3. When you read the prompts, you have a maximum of 75 minutes to write and edit your story. Read anytime you like, but don’t read until you have the 75 minute window. If you read the prompts, think about them all day and write something that night, you’re missing the point and snatching defeat from the jaws of victory.
  4. Email your finished stories to Alex, who will then post them all anonymously in a protected part of the Boot Camp board.
  5. Comment on posted stories. No one expects an in-depth critique, but you are expected to read and comment. Comments will probably be blunt, so you have to be able to handle that reasonably well.
  6. Discuss. There’s a forum reserved for discussions and disagreements about craft that arise from the posted stories. Discussion is highly encouraged.


The concept is fast writing, “drunk writing” as Alex calls it, writing from the gut. I’ll let Alex explain it in his own words.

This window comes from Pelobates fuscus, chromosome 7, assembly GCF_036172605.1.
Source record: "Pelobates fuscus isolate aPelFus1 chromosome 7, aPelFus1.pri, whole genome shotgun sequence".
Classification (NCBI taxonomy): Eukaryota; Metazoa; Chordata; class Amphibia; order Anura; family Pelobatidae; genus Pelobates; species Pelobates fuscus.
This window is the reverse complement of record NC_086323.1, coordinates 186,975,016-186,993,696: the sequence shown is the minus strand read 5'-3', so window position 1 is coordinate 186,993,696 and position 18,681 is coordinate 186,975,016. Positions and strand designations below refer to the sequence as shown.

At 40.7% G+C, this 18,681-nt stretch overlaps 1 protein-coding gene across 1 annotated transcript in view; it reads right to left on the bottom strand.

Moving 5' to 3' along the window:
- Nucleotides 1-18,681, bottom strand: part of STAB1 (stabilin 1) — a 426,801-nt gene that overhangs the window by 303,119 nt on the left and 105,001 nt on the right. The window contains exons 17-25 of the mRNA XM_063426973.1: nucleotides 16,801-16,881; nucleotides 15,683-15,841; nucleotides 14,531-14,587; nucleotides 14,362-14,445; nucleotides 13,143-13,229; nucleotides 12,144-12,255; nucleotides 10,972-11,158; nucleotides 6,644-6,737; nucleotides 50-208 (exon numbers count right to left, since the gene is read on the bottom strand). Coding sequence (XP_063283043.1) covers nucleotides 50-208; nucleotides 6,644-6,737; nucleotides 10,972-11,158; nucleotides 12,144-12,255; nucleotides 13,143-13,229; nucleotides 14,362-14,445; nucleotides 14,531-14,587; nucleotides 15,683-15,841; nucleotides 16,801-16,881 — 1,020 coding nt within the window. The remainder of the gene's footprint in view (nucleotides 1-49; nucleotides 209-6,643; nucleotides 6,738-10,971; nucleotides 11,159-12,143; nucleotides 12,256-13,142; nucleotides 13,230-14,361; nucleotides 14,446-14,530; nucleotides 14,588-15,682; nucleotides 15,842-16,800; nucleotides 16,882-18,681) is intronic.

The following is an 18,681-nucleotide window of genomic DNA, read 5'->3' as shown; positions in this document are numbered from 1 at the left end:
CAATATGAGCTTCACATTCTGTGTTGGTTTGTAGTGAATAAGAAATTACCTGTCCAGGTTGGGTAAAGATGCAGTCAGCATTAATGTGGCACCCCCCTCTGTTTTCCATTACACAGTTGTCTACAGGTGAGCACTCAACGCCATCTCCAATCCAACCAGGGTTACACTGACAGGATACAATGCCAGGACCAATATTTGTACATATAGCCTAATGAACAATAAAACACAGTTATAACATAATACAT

I think there are 8 or 9 people signed up for the challenge as of right now, but the more, the better. If you’re interested, you’ll need to sign up for a Yuku account (it’s free).

Boot Camp Keegan

Most of the board is locked because it’s full of forums where the paid Boot Campers work, but the Flash Blast forums are public, aside from the one where the stories will be posted.

Here are some stories produced during these types of blasts:

Paper Bird, Bomber, Words & Silence, several stories from the 2004 session

If you’re interested in the actual Boot Camp, you can let Alex know on the board. I know at various times he’s offered the first month free of charge, but I’m not sure if that’s ongoing. It can’t hurt to ask, if you’re interested. Boot Campers write a minimum of one short story every two weeks–again, general fiction, not pure genre. Those are posted anonymously and critiqued by every other Boot Camper according to Alex’s grid scoring system.